According to Steve Vai, there’s one digital amp modeler to rule them all and is “a beast” in the game.
Technology has gone such a long way since Line 6 introduced their POD modeler back in the late 1990s. With all the digital modelers and profilers today, even the most experienced and demanding guitar players are having a really hard time with all the blind tests. And despite initially being very reluctant about them, even Steve Vai is now into that stuff.
According to what he said in a recent interview with Dean Delray as part of the Let There Be Talk podcast, Fractal Audio’s Axe-Fx is the best option these days.
“The Fractal Axe-Fx is a rack-mountable signal processor,” he offered while discussing his choices (transcript via Ultimate Guitar). “So, the moment you take your analog guitar, and you stick it into a digital signal processor, the quality of what comes out is based on the converters, the expense that’s applied to the unit.”
“And I’ve tried many times,” he added, “and I’ve taken my beautiful analog sounds and put it through these rinky-dink things. They just don’t come out the other end what I’m expecting.”
There’s a serious practical problem with some of these “rinky-dinks,” as he calls them, and that’s latency. As any digital-oriented guitar player may know, a few milliseconds over a certain threshold can be a serious dealbreaker.
“There’s latency, which means there’s a delay,” he explains. “You know, I can detect like a three-millisecond latency. And a lot of these gears, I got 12-15 milliseconds.”
But with Fractal, things are working smoothly. Vai continued:
“The Fractal is a beast. It’s the one piece of rack-mount where I’ve found that the quality of the signal that goes through it is the best that I’ve heard. It retains the integrity of the signal the best that converters can do in digital gear these days.”
“It’s a spaceship,” the guitar legend added. “I mean, when you open up the hood on the Axe-Fx, it’s a space station, man. You could do anything. It’s bulletproof… The lag time is virtually imperceivable.”
But although Fractal Audio does make impressive stuff, guitar pros will always find at least one aspect where it may not entirely be capable of reproducing actual amps. For instance, Steve Vai’s old teacher and close friend, Joe Satriani, is still adamant that there’s one aspect where digital can’t beat the analog stuff.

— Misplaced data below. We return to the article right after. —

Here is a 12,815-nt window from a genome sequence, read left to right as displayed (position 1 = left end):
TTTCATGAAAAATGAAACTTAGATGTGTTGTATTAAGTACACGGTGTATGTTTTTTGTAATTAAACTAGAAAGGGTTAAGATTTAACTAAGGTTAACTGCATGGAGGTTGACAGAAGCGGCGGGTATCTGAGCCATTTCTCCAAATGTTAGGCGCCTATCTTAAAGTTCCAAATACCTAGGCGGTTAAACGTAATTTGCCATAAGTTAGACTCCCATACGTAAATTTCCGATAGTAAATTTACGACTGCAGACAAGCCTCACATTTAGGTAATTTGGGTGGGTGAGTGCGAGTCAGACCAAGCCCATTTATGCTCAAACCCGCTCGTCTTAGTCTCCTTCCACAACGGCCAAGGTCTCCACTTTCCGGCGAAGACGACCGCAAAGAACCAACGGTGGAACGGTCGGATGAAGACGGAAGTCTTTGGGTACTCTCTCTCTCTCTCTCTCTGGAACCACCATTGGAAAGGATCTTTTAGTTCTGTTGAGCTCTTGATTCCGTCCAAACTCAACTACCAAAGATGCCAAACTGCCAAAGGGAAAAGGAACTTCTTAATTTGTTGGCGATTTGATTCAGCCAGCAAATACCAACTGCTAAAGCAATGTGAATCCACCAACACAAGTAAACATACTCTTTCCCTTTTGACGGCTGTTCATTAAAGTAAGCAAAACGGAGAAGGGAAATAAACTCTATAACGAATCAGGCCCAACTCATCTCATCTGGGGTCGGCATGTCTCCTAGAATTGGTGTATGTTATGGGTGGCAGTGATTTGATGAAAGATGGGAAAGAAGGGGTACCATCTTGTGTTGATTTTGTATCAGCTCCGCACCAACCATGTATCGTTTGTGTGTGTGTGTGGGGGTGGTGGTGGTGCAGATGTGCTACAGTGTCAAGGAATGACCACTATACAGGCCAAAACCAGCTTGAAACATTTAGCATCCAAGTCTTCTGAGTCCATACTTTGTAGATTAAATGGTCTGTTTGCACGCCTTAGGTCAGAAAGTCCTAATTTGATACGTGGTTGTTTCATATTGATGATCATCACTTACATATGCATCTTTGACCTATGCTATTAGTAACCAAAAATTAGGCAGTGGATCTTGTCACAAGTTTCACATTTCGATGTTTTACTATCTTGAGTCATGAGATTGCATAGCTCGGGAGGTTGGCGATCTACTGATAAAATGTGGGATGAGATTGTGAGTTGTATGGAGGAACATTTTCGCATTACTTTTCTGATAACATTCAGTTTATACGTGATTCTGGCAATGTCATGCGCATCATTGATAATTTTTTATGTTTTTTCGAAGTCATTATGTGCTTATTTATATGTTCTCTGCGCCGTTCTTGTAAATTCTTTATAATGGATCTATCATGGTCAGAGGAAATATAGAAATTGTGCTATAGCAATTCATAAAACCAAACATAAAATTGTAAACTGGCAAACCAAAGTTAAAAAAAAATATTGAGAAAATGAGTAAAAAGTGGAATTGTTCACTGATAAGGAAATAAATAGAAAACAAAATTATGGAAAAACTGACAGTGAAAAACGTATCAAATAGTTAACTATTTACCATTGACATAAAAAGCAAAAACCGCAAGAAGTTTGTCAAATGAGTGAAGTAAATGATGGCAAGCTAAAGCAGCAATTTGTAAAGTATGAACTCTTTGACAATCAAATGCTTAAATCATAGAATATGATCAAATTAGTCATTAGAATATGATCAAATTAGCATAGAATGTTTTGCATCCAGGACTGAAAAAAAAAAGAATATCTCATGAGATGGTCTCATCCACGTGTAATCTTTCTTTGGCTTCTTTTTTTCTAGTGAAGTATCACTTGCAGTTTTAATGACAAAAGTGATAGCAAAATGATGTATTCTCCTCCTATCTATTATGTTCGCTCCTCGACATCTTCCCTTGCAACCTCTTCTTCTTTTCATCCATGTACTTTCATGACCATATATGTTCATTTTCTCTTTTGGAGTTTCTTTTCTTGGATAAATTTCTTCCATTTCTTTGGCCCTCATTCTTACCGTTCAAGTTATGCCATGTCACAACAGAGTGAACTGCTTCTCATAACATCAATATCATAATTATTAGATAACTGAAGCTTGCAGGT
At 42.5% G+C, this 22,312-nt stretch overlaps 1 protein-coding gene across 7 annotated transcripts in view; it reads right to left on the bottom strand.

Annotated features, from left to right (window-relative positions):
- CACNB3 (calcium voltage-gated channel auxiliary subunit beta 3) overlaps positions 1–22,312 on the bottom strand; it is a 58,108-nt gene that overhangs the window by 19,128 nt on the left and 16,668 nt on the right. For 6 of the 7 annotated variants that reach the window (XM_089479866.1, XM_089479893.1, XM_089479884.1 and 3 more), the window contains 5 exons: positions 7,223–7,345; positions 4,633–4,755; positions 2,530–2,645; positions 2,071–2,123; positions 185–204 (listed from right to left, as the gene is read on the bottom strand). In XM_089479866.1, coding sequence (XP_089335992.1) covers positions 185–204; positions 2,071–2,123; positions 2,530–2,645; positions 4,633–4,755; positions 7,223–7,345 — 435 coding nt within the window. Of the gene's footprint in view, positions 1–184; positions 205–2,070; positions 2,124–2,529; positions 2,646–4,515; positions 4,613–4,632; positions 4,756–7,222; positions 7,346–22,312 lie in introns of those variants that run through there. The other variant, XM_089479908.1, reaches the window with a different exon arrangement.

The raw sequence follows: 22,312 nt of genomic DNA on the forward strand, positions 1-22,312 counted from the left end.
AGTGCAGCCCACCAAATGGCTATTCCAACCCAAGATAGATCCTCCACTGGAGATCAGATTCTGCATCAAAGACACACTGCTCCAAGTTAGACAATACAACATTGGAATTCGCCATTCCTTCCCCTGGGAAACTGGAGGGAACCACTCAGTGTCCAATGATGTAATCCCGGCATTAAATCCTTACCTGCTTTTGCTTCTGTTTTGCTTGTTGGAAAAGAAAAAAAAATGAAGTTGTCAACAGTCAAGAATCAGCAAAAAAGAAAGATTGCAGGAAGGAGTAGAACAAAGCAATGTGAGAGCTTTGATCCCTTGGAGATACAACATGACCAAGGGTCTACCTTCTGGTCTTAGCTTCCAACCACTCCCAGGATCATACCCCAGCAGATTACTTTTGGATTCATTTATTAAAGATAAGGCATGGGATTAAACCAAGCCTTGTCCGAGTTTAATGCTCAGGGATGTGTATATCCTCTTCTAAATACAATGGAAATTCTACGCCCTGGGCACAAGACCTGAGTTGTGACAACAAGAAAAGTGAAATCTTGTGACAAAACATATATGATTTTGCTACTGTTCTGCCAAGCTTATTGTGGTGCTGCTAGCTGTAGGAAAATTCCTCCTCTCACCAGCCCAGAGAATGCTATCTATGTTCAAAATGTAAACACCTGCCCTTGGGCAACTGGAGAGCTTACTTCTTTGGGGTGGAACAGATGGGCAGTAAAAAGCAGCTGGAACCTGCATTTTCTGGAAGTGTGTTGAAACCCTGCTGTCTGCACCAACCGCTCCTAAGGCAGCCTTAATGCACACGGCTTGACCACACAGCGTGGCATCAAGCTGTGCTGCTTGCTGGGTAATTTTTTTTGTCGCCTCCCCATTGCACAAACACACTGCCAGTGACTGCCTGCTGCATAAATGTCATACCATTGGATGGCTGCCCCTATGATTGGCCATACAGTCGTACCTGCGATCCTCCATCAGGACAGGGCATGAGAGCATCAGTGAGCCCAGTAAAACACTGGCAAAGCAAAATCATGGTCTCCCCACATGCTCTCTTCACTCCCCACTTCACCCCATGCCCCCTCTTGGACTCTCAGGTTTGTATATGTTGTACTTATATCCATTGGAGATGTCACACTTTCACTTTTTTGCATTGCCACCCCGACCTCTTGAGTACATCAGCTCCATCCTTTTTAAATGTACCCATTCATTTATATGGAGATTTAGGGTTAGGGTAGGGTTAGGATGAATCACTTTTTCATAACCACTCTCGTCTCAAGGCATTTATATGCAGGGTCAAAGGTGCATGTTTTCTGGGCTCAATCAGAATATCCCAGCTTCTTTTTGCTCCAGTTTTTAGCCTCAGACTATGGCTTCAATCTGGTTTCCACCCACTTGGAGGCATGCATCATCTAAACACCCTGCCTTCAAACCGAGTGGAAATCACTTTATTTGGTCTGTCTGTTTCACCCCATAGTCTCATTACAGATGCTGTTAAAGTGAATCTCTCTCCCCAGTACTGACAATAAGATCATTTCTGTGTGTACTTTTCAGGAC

“The big difference is that when you play the G or the B string into almost any amp, and you go higher, things happen,” Joe said in an interview. “There’s a transient response — it’s just totally out of control, beautiful, analog. Everything you put into it is coming out in real-time.”
“All the modeling things — again, fantastic leap into the future, and convenience for musicians —but, if you just put any one of those right next to your Champ, or your JVM, and you switch back and forth, you’ll go, ‘Oh, my God, there’s no comparison.'”
“They can’t possibly capture it to make the performer sitting like in this room going back and forth feel like it’s anywhere near the same.”
But things can be a whole lot different if you’re in a studio. Joe continued:
“However, if it’s on a recording, it doesn’t matter, because the recording already has limited dynamic range. I watched a lot of shows by the different performers to see if I could tell that there was modeling going on or not. And I realized that I could not at all.”
“Once it’s mixed in with the instruments and the sounds complement each other — suddenly, I’m just a fan enjoying the music and liking the guitar playing! It’s really about the performer, isn’t it?”
“Like, if you step on a wah pedal, is that your favorite wah? Is that making you inspired? Because the audience is going to pick up on your inspiration and how you play. They couldn’t tell the difference between different eras of Vox wahs; they just want you to do something really cool.”
“So, I think that’s also a really big part of it is — when you plug into these modelers, are you being inspired enough to turn on the audience?”